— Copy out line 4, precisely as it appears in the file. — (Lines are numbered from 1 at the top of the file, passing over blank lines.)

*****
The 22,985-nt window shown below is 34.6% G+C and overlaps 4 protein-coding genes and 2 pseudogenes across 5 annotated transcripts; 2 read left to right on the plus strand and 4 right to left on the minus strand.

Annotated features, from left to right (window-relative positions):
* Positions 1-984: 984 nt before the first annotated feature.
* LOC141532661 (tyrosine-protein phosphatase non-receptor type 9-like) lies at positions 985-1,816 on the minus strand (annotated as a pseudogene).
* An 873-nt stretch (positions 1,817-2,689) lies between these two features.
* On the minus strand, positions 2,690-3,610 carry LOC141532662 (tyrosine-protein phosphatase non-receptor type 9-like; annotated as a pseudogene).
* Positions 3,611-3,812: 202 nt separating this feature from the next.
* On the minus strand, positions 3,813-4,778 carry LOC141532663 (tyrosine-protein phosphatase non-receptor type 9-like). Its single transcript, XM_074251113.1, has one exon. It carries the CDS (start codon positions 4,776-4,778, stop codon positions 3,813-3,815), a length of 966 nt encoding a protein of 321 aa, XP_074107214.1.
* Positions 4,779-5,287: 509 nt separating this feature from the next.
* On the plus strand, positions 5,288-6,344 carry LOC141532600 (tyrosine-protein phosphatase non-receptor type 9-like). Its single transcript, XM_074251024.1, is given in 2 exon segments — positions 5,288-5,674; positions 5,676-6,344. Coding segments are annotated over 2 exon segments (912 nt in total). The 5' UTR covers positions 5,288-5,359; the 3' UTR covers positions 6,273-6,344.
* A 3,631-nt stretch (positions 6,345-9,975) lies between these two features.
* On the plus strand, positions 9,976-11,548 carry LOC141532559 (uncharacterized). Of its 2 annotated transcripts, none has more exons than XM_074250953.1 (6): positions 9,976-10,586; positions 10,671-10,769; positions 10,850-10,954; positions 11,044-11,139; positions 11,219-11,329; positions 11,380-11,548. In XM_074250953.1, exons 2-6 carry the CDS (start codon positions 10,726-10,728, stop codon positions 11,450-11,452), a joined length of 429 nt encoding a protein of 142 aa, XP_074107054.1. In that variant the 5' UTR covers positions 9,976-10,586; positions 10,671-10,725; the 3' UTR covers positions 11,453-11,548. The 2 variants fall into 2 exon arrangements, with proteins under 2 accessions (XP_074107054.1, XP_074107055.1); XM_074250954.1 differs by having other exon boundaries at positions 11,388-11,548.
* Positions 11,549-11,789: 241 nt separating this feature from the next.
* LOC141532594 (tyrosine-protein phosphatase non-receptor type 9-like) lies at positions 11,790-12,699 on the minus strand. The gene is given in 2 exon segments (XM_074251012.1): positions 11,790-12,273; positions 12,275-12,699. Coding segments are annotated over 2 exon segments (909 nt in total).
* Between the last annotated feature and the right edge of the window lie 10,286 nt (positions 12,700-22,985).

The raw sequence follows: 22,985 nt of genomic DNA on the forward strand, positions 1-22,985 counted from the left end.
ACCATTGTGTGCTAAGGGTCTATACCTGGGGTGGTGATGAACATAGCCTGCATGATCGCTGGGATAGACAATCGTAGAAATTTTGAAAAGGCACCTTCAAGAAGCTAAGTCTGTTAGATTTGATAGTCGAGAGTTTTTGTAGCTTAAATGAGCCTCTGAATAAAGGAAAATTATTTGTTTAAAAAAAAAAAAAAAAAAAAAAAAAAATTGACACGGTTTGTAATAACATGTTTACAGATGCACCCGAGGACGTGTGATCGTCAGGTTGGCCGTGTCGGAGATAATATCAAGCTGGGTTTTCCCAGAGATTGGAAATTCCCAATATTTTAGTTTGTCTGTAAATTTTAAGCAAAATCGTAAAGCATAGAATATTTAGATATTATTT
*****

* LOC141532661 (tyrosine-protein phosphatase non-receptor type 9-like) lies at positions 985-1,816 on the minus strand (annotated as a pseudogene).